The US State Department has issued a whopping $1 million bounty for information leading to the whereabouts of Hamza bin Laden, son of al Qaeda leader Osama bin Laden, who was reportedly killed by US Navy Seals in Pakistan in 2011.
US intelligence and counter-terror officials believe the son, now estimated to be 30 to 33 years old, has emerged as leader of the al-Qaeda terror network and is currently trying to track him, especially after new audio and video messages have emerged of him calling for terror attacks against the United States and its allies.
The US State Department said in a statement this week, "He has released audio and video messages on the Internet, calling on his followers to launch attacks against the United States and its Western allies, and he has threatened attacks against the United States in revenge for the May 2011 killing of his father by US military forces."
The new information was posted on the State Deptartment's "Rewards for Justice" program website further says he married the daughter of Mohammed Atta, who was the lead hijacker and a assumed mastermind of the 9/11 terror attacks.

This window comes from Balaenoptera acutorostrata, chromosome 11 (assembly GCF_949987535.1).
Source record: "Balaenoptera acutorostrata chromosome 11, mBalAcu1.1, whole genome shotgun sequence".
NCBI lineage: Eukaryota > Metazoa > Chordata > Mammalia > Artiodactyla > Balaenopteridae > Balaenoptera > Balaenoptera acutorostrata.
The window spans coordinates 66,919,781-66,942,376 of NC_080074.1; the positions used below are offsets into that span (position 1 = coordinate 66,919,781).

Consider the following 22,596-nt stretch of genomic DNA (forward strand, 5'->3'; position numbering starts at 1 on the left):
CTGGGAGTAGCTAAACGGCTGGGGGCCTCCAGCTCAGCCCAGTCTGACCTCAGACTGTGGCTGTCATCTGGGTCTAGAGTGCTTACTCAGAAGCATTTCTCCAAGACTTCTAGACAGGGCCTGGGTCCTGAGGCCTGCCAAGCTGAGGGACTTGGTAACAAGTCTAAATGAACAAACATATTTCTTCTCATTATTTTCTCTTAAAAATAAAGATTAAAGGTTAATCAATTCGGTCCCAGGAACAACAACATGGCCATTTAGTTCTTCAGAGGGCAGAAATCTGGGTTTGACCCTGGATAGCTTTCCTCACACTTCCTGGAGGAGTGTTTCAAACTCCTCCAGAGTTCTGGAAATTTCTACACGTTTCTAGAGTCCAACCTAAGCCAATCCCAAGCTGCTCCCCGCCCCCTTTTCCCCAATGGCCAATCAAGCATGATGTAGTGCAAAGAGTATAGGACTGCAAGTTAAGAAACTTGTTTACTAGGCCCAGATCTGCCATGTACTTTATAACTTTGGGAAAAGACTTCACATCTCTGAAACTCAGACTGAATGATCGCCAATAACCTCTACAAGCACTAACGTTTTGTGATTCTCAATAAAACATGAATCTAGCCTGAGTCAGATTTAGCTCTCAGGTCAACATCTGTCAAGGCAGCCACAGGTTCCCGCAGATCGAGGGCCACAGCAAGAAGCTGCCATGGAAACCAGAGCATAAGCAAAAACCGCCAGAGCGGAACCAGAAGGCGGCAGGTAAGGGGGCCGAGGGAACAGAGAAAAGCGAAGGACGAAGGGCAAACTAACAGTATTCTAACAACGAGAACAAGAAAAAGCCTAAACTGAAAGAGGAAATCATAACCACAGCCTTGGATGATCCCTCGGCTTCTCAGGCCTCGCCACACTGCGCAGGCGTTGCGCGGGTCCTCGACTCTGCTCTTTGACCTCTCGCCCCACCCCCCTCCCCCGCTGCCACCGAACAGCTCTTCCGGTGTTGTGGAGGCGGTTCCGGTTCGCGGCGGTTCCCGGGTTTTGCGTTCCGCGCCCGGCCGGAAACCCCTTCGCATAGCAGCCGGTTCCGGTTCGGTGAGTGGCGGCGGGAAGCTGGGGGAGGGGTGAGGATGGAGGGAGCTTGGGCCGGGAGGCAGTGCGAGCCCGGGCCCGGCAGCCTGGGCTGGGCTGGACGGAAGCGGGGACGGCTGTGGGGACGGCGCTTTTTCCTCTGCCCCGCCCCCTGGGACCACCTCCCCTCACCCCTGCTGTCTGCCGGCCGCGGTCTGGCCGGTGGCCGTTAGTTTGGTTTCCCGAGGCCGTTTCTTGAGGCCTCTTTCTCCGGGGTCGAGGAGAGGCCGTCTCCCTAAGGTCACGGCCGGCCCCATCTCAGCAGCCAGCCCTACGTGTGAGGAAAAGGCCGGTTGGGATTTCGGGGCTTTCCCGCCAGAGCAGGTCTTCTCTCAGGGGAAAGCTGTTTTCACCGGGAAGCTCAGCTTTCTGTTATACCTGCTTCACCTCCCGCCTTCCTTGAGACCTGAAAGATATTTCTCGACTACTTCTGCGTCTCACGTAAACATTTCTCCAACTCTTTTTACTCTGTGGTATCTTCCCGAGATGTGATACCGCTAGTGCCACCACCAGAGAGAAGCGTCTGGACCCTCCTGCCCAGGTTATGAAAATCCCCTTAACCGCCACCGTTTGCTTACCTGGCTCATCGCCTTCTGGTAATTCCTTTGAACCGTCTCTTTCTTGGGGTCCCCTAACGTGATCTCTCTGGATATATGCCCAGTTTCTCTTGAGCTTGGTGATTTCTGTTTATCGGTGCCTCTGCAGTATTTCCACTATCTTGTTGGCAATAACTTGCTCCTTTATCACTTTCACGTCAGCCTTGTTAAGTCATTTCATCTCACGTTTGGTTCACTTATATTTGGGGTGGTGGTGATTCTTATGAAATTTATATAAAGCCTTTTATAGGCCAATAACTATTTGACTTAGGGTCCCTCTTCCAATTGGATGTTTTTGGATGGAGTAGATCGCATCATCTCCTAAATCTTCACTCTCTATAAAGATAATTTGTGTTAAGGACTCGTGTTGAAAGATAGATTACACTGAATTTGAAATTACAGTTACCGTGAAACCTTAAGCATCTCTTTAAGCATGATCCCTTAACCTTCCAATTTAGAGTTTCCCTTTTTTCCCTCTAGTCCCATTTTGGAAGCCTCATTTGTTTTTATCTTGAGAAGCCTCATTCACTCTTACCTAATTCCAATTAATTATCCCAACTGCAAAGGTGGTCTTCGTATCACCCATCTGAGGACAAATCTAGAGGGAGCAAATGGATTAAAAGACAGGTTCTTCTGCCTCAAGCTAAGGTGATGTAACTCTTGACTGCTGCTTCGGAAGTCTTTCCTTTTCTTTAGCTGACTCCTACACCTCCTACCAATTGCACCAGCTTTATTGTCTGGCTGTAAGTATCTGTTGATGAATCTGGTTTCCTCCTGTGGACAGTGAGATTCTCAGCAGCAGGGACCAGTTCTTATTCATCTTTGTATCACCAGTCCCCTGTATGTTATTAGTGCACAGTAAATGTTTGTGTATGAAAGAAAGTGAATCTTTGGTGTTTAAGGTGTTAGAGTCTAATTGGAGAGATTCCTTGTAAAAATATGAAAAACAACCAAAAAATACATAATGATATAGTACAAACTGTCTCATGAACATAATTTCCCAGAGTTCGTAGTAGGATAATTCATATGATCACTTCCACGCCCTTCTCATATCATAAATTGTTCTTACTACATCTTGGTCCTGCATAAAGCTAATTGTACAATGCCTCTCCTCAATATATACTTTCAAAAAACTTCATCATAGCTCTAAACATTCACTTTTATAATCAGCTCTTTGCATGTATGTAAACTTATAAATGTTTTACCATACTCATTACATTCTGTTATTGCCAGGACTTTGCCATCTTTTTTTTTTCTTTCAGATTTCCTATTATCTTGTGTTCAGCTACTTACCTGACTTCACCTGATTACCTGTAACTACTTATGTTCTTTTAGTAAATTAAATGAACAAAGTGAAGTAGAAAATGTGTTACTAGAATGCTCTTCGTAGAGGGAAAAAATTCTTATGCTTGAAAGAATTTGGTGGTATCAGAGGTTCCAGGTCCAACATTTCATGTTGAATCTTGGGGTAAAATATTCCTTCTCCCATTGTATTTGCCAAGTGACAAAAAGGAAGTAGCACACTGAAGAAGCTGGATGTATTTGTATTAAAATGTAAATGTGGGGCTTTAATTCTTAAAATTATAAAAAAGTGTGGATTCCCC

Citing letters recovered from the Abbottabad, Pakistan compound where bin Laden was found, Osama was apparently "grooming Hamza to replace him as leader" of the terror network, according to the US government press release.
While the global manhunt is on, United Nations member nations are required to to freeze Hamza bin Laden's assets and to enforce an arms and travel ban on Hamza.
Long considered bin Laden's "favorite son," Hamza was not at the compound with his parents when his father was killed. Immediately after Osama's death Ayman al-Zawahiri, the Egyptian longtime leader of the Islamic Jihad terror group, took over leadership.
The CIA released the last known video of Hamza bin Laden in 2017, said to be filmed as part of a wedding ceremony.
However, over the past few years it's believed that Hamza has come the new "charismatic" face of al-Qaeda, especially after al-Qaeda in 2015 released an audio message from Hamza, which urged followers across the Middle East and central Asia to wage jihad on Washington, London, Paris and Tel Aviv.
The US State Department had called the sanction a "powerful tool" for mobilizing a new wave of terror recruits.
Zabihullah (known Afg Taliban spox) release video of Hamza bin Laden in Ghazni province giving bayah/oath of allegaince to Mullah Omar in 2002.— Trilochana (@Trilochana888) January 1, 2019
Hamza is fondly protected by Afg Taliban with pride. pic.twitter.com/sKjbCPjn1J
However, al-Qaeda leadership in the Levant, which has long been active and gaining experience in the Syrian war and in Idlib, appears to be the more militarily powerful threat.
Kentucky Senator Rand Paul once called Idlib "a jihadi wonderland" and lamented that instead of allowing regional forces like Syria and Russia to uproot the terror safe-haven, Washington has long actually seemed more interested in protecting it.